Boris will meet Trump THREE times before Brexit

Boris will meet Trump THREE times before Brexit – as Farage says President wants his party to form an ‘unstoppable’ General Election pact with the Tories

  • New PM and US President due to meet three times within 100 days before Brexit
  • Talks come as leaders look to maintain ‘special relationship’ between counties  
  • Farage urged Johnson to call for General Election and form pact with Brexit Party
  • Farage said Trump told him such a pact would be ‘unstoppable’ at a UK election 

Boris Johnson will meet the US President three times in 100 days as he plots Brexit

Boris Johnson will meet the US President three times in 100 days as he looks to deliver on his ‘do or die’ Brexit pledge. 

The newly elected Tory leader will join Donald Trump for three rounds of talks as he tries to maintain the ‘special relationship’ between the two countries.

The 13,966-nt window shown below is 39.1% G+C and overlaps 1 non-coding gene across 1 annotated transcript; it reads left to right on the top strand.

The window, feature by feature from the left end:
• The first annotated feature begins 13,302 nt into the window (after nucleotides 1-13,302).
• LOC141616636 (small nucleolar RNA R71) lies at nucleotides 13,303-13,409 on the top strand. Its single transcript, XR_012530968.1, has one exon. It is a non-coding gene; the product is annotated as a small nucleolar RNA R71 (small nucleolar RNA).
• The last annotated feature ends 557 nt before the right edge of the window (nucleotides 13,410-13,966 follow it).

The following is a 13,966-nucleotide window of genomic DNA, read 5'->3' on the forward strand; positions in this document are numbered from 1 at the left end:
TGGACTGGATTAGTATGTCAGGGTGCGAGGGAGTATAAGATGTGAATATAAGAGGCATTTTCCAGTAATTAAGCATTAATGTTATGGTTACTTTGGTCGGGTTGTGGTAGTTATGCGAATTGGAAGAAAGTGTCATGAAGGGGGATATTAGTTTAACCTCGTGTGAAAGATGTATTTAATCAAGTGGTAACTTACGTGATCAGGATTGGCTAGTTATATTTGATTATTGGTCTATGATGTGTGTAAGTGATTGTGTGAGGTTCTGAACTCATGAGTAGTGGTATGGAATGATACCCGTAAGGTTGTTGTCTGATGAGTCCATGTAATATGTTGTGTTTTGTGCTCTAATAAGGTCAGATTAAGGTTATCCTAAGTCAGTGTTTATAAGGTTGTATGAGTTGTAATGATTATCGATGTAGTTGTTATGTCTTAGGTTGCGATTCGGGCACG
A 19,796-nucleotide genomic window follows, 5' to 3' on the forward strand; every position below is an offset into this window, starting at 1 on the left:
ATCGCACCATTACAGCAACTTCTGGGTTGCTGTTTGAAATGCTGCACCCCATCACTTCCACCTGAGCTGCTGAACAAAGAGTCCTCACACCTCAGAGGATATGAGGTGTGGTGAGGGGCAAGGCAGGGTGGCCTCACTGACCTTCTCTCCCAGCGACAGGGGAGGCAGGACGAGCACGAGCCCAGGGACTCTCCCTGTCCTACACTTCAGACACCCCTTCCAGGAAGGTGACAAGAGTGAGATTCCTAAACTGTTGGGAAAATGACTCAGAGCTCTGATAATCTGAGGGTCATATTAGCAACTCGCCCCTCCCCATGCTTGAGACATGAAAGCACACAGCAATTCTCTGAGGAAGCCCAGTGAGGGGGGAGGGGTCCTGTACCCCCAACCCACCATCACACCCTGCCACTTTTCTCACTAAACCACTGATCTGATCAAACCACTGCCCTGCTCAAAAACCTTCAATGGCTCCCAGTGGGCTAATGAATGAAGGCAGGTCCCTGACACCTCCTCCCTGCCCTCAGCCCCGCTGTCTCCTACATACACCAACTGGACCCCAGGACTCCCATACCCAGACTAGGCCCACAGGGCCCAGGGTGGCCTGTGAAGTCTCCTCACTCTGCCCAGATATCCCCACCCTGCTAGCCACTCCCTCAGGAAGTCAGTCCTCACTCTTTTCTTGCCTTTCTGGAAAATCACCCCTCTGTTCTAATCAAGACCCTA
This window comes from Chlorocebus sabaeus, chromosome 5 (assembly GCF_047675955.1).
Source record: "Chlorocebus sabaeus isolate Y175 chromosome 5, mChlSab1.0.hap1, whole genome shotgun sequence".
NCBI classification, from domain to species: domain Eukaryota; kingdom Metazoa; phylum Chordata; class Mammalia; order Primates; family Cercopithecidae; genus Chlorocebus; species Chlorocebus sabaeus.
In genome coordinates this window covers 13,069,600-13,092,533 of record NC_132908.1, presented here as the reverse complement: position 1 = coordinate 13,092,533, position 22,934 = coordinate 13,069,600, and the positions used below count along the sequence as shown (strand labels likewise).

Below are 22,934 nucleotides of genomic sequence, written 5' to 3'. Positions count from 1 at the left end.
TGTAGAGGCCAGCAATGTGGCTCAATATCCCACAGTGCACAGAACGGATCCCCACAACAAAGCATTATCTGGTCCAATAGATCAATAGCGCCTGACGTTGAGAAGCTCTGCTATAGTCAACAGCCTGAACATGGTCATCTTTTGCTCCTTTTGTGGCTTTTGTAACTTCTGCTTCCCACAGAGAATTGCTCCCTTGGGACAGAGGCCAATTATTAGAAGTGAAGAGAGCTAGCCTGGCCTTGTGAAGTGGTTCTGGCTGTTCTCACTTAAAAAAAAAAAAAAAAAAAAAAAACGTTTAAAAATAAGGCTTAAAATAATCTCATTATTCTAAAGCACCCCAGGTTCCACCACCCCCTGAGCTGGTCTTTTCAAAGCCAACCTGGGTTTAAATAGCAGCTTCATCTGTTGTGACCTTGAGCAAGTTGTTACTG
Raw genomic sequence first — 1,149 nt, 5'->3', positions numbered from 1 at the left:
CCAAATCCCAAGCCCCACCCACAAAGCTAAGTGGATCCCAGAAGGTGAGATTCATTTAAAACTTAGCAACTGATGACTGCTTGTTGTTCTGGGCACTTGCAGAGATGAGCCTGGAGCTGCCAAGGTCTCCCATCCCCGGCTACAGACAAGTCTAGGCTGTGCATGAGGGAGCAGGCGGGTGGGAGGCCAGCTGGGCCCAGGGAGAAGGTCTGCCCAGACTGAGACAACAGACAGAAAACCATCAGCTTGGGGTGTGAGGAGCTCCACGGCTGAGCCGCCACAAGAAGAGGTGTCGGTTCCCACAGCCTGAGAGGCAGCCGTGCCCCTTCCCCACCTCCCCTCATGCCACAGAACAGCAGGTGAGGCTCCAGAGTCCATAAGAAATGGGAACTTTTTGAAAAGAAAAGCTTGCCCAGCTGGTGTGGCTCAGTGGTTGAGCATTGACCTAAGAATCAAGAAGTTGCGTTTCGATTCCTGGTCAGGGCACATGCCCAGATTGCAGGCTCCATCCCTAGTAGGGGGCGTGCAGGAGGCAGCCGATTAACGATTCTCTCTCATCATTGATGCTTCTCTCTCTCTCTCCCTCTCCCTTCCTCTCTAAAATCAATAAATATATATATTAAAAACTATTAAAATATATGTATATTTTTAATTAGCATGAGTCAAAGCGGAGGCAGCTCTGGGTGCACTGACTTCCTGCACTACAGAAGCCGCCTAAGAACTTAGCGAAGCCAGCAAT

The meetings are scheduled to take place before the Brexit extension runs out on October 31, according to the Daily Telegraph. 

Mr Johnson has vowed to take Britain out of the EU by Halloween, with or without a deal. 

It comes after Nigel Farage urged the new PM to call for a General Election and form a pact with his Brexit Party – a plan he said the President wholeheartedly endorses.

He told The Times: ‘He [Mr Trump] thinks a Johnson-Farage alliance would be unstoppable and would deliver Brexit. He sees it very clearly.